Gallery: ‘Cowboys and Angels’ singer rocks Grandstand
Published 11:48 am Friday, August 2, 2013
The 28-year-old blue-eyed country music singer from Tullahoma, Tenn., had girls, boys, men and women on their feet clapping, dancing and cheering for his entire show Thursday in the Grandstand at the Freeborn County Fair.
Dustin Lynch, a fairly new country music performer, opened his show with “Dancing in the Headlights” and by telling the audience they’d be dancing all night.
Lynch first signed with Broken Bow Records as a solo artist in 2011. In 2012 he debuted his lead-off single, “Cowboys and Angels.”
Email newsletter signup
Lynch saved the single for his second-to-last song of the night. It came after he sang “Rock Your Body,” a Justin Timberlake cover.
As he transitioned into his hit single, he explained he likes all sorts of music, but his “amazing ride” is all thanks to “Cowboys and Angels,” a song he wrote about his grandparents three years ago. Lynch called his grandparents two of his heroes and said their marriage of 58 years and three months is the love story told in the song.
As the song neared the end, Lynch changed the lyrics to say “Minnesota girls and guys like me.”
The little change made the girls in the crowd explode into screaming and cheering.
Lynch’s show had plenty of audience participation. During a couple of the songs, specifically, Garth Brooks’ “Friends in Low Places,” and Travis Tritt’s “It’s a Great Day to Be Alive,” Lynch started just lip syncing and let the audience do the work.
At the start of the show Lynch also sang “Yeah, Yeah, Yeah” and “Last Lap,” before he was distracted and stopped the show to set the crowd straight.
An audience member had been asked by the concert staff to sit back down in a seat. Lynch didn’t think that was a reasonable request.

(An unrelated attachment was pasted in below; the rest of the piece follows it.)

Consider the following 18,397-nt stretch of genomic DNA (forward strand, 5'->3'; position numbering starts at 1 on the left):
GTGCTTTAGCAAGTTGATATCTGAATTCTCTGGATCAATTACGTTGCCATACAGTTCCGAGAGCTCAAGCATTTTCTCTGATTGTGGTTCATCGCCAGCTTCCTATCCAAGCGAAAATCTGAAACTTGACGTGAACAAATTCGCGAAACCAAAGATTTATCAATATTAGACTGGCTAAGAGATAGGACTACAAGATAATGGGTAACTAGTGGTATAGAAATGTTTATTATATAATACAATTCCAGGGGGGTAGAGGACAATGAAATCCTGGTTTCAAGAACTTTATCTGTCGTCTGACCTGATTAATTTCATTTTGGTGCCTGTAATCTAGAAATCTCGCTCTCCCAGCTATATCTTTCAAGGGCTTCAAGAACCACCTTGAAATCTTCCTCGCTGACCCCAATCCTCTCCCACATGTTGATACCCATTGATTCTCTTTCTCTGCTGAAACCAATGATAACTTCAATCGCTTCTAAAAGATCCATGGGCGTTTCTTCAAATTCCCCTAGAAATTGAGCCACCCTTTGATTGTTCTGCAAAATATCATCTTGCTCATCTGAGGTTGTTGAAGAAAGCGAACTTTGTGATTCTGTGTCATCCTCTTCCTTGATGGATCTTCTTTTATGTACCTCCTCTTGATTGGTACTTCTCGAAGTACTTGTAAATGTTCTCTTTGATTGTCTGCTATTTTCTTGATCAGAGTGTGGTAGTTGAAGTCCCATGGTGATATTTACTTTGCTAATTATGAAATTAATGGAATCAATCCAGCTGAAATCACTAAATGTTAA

“Stand all you want, dance all you want and laugh all you want,” Lynch said. “This is not a theater. We like to play to crowds that like to sing and dance.”
Getting back to his show, Lynch went on to say how blessed he is to have written songs that have played on the radio. He dedicated the next song, “Thank a Farmer,” to all the farmers in the crowd.
“I’d like to thank all of you Minnesota farmers,” Lynch said. “God bless you.”
Lynch revved the show back up by explaining where he got his start and by asking: “There are a few single guys on the stage tonight, including myself. How many single girls are out there?”
The response was shrieking and screaming from the women in the crowd.
Lynch’s flirtatious performance held the attention of a mostly teenage audience. The Grandstand and reserved seating was only about half full for the show, but it sounded like a full house with all of the clapping, singing and screaming fans.
Lynch kept asking the crowd if they were ready to party as he sang songs like his new single “Wild in Your Smile,” and “Hurricane,” “She Cranks My Tractor,” “Sittin’ Pretty,” “Rock You Sweet,” and “Name On It,” a song about Lynch being a fan at a Justin Moore concert.
Lynch said Thursday’s show in Albert Lea was on one of the prettiest days he’s played on with the still, warm weather.
In addition to his own songs, Lynch threw in some of his favorite cover songs including Jason Aldean’s “Dirt Road Anthem,” Bruno Mars’ “Just the Way You Are” and David Lee Murphy’s “Dust on the Bottle.”
Taking a break from singing “Friends in Low Places,” Lynch and guitarist Kurt Allison showed the audience something they came up with during their time on the tour bus — the bicep chug.
Allison with a red plastic cup and Lynch with a blue plastic cup drank the contents while only holding the cup with their biceps. Following the chug, the song was resumed.
The show, which started with a lot of energy, ended the same way with another Garth Brooks’ song titled “Callin’ Baton Rouge.”
Lynch had the audience cheering for his drummer to get the song started with a solo. At the conclusion of the solo and song, the audience responded by shaking their hands and cowboy hats in their air in admiration. Lynch, who was just as energized, jumped in the air and stomped on the stage for the last three notes of the song.
Even though the show ended there, Lynch wasn’t done pleasing the crowd. After he and the band linked their arms across each other’s shoulders and took a bow, Lynch threw out guitar picks to the audience and told the crowd to meet him at the merchandise table.
Lynch is on the Light the Fuse Tour with Keith Urban and Little Big Town and his band is also working on “trying to squash” their 60 or 70 new songs down to 10 or 15 to fit onto a second album.